Banana + toffee
Cinnamon + vanilla
Clove + amber + sandalwood
Pomegranate + cinnamon
Plumeria + baby powder
Lavender + vanilla + spring rain
Lilac + violets + fresh linen
Use ¼ to ½ an ounce of oil per pound of candle wax. Since essential oils have such strong scents, remember that less is more! Too much essential oil can either overpower the candle’s scent, or could even cause discoloration in your candle.
Be sure to stir your essential oils in your wax for a good 30 seconds to ensure they’re evenly distributed.
💡Tip: Take careful note of how much of each essential oil you use, and in what combination, so that you can either adjust your recipes in future or replicate them.
💡Tip: Different waxes require different amounts of essential oils. Since paraffin throws scents quite well, for example, it will require less fragrance than, say, soy wax.
3. Prepare your wick
Use little sticky pads or sticky tack to stick your wick to the bottom of your candle container
Now that your wax is melted, colored, and scented, it’s time to prepare your candle container. Remove a sticky pad, or pick off a small amount of sticky putty, and place it on the bottom of the metal part of your wick.
💡Tip: Alternatively, you can try an old candlemaker’s trick. As your wax starts melting in your melting pitcher, it’ll form a small pool of melted wax at the top. Dip your metal wick tab in this melted wax pool, and place it in the bottom center of your container. Let it dry for five minutes, the wax will harden, and your wick will be stuck to the bottom of your container. Be sure the wax is hard before pouring your hot wax, or your wick could easily become unstuck and you’ll have to start all over again.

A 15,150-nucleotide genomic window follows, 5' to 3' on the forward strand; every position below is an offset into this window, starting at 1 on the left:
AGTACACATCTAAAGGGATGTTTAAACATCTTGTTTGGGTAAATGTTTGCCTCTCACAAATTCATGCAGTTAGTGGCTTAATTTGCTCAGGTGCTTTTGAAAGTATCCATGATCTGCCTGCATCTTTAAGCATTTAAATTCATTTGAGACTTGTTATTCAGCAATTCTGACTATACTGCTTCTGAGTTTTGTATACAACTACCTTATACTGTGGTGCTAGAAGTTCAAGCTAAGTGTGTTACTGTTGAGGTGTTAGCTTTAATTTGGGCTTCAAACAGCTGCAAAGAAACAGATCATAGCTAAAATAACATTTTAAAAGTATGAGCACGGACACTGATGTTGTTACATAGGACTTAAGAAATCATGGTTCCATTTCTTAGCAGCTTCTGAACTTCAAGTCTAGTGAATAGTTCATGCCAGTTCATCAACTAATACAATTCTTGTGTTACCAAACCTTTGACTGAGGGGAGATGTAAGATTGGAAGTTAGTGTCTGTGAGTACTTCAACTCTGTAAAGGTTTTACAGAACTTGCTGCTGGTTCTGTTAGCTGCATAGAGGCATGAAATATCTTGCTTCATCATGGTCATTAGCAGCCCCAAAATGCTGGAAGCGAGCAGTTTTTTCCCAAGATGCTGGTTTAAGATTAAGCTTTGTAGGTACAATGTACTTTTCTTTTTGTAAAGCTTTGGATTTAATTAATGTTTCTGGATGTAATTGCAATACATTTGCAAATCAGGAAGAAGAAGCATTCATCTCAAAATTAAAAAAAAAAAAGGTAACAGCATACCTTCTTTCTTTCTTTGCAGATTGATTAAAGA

Make sure to center the wick on the sticky putty or pad, so that you can easily center it in your container.
Next, stick your wick in the middle of the bottom of your chosen container. Your candle container is now ready for wax.
4. Pour your wax into your candle container
Now that you’ve prepped your candle container, it’s time to pour your melted, colored, and scented wax into it.
Pour the melted wax into your prepared candle container.
I suggest pouring your wax in until the container is about ¾ full. You can always top it off afterwards, once your wax has set, should you so desire. Some waxes will shrink (particularly softer waxes, like soy wax), so you may have to do this anyways.
💡Tip: Keep a hold of your wick while you’re pouring in your hot wax, so that it stays in the center, being careful not to tug too hard on it, which could release it from the bottom. It’s impossible to re-stick your wick to the bottom if it comes off in the wax pouring process — if this happens, you’ll have to pour your wax back into your melting pot, clean your container, prepare a new wick and start again.
Now you’re ready for your wick centering device.
Use a metal wick centering device to keep your wick straight.
Thread the wick through the middle of your metal wick centering device, and let it rest across the rim of your candle container, as pictured above.
💡Tip: If you don’t have a metal wick centering device, you can use an old pen. Simply tie your wick around your pen so that it’s in the center of your candle.
💡Tip: Centering your wick is important, not just so that your candle will be aesthetically pleasing, but also for proper burning. An off-center wick won’t burn properly.
5. Allow your wax to dry and set
Set your timer for two hours, and leave your candle alone until it goes off.
When you come back to it, your wax will be cloudy and set. You may need to leave it for a few more hours, depending on the type of wax you used. Some waxes take longer to dry and set than others.